As a little aside, it is delightfully curious that only our species uses the breast for enjoyment during nights of passion. Many women, and men, find the nipple and the surrounding area to be an extremely sensitive and pleasurable part of the body. The amazing and complex evolution of the sex lives of our species is for a future post, but the breast clearly played an enchanting role in our species enjoying and prolonging the sex for as long as we do.
Back to Linnaeus and the breast. Why would he have focused on the breast? He could have easily chosen another term, such as Pilosa (the hairy ones), Aurecaviga (the hollow eared ones), Lactentia (the lactating ones) or Sugentia (the suckling ones), Tresauremos (those with three ear bones), Unamaxillia (one jawed ones). By naming the Class of hairy lactating creatures Mammalia, he created a simple link to include one certain species within his classification; us.
The 10th Edition which saw the introduction of the new term Mammalia, also saw the first time of including humans within the System of Nature; he gave humans the scientific name Homo sapiens. By giving humans a scientific name and including them within his classification, Linnaeus had linked humans with the animal kingdom. Humans were placed along with apes, monkeys and sloths in the Order Primates. (Sloths are no longer within the Primates, but are in a new Order Pilosa along with anteaters.) Of course, there was uproar! Humans in the same group as monkeys!! Oh, to be a fly on the wall as the great scientific folk read this for the first time! But Linnaeus was clever. He showed there was no way out from classifying humans along with other animals; humans share many of the same features as all mammals. One of these features which there was certainly no denying was the breast.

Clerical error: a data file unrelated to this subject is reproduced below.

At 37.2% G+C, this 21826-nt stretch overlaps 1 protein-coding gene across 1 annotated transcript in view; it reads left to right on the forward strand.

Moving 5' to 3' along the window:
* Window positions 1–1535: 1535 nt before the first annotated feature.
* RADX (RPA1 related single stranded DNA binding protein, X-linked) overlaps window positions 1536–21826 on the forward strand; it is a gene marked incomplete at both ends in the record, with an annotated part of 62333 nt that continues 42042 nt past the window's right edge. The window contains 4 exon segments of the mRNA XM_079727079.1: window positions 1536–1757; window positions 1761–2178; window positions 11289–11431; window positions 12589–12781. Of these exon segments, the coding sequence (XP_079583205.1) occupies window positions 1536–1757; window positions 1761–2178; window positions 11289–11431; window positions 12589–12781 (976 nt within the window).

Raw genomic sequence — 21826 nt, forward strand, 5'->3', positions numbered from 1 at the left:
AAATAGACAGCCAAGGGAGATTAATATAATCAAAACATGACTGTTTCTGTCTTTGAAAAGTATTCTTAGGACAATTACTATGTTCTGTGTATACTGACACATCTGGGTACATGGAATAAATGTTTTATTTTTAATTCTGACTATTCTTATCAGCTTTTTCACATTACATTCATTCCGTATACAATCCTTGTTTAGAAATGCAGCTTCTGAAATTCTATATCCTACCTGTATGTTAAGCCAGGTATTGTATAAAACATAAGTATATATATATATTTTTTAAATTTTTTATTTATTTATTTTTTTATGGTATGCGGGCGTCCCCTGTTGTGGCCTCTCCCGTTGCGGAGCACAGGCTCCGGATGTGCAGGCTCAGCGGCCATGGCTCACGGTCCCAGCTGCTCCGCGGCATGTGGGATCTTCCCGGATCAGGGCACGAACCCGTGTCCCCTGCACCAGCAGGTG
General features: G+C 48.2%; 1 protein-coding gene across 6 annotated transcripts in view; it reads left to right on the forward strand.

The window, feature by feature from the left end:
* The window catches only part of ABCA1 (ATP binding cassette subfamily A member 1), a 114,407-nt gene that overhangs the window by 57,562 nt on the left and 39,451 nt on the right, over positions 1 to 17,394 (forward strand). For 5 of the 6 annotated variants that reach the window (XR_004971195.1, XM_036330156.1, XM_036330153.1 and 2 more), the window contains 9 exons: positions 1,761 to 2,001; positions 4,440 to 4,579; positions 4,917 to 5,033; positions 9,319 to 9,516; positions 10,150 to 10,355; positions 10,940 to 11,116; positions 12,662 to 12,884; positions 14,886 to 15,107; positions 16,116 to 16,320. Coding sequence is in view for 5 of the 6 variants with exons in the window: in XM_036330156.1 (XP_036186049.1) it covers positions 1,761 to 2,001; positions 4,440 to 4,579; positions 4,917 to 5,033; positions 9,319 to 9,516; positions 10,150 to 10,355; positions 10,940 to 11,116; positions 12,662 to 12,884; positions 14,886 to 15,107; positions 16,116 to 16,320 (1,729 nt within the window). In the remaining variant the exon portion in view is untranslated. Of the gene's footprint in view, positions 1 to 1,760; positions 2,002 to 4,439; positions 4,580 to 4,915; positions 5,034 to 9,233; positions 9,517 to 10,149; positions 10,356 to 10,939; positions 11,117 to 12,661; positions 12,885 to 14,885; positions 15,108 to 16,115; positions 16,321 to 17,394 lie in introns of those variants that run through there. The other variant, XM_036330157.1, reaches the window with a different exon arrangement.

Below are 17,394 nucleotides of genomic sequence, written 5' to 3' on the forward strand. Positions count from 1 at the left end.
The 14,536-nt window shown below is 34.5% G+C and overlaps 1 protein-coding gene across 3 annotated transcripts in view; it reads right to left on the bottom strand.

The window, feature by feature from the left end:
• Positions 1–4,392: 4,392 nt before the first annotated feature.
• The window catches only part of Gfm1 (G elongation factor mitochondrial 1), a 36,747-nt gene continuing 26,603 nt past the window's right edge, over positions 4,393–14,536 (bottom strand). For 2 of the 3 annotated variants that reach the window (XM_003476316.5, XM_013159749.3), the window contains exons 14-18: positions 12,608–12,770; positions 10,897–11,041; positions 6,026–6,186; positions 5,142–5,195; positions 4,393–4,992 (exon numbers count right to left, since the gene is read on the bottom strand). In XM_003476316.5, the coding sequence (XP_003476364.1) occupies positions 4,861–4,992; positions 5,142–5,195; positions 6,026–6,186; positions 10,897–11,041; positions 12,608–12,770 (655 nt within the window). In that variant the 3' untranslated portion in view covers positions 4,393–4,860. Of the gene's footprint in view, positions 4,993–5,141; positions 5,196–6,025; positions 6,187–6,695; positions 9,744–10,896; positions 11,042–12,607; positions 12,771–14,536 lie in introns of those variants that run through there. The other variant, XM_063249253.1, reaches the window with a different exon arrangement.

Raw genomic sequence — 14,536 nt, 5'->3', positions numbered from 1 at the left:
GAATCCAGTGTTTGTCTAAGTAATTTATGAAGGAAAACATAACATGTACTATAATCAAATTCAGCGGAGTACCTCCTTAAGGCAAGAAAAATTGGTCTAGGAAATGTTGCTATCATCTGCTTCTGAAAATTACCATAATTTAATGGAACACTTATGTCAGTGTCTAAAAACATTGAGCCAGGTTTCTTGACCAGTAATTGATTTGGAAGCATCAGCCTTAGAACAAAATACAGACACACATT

Historically, breast feeding has been seen as linking humans closer to the animal kingdom quite simply because other animals do it, resulting in women seen to be closer to the animals than men. Aristotle noted how women gave birth to live young and nursed their young, just like many other animals. Confused by bodily functions, many people thought that menstruation and lactation were linked; Aristotle believed that the menstrual fluid transformed into the fluid for nursing the young after giving birth. This complete lack of understanding of biology is what we would see today as completely bonkers. Amazingly until the mid-1700s Aristotle’s view on things was believed to be true (that’s 2000 years of silence in the study of science!).
The choice of the term Mammalia is interesting because the names of all the other groups focus on features shared by all animals in that group. For example, the Phylum Arthropoda means ‘jointed legs’, which all animals (both male and female) in this group have. The Class Amphibia means ‘both lives’ as all these slimy creatures in this group live in and out of water. Mammalia however, focuses on the female of the species. By giving the Class the name Mammalia automatically shows that humans are no different and fit within the classification.
Mr Linnaeus probably thought about breasts for quite some time with this strategic move. With the breast proudly exposed as the defining trait for the group, humans could be included. And here, he was very clever again. He named our species Homo sapiens meaning ‘man of wisdom’ which was a very proud and masculine name. Linnaeus made sure the breast and the woman linked with other animals, and ‘man’ stood alone. Like many in the 1700s, and even 1800s, he still thought that ‘man’ was special, one of God’s greatest creations (Linnaeus himself was a Creationist). So humans fitted in his classification, but were separated from the ‘lower animals’ by the species name he gave. Very clever.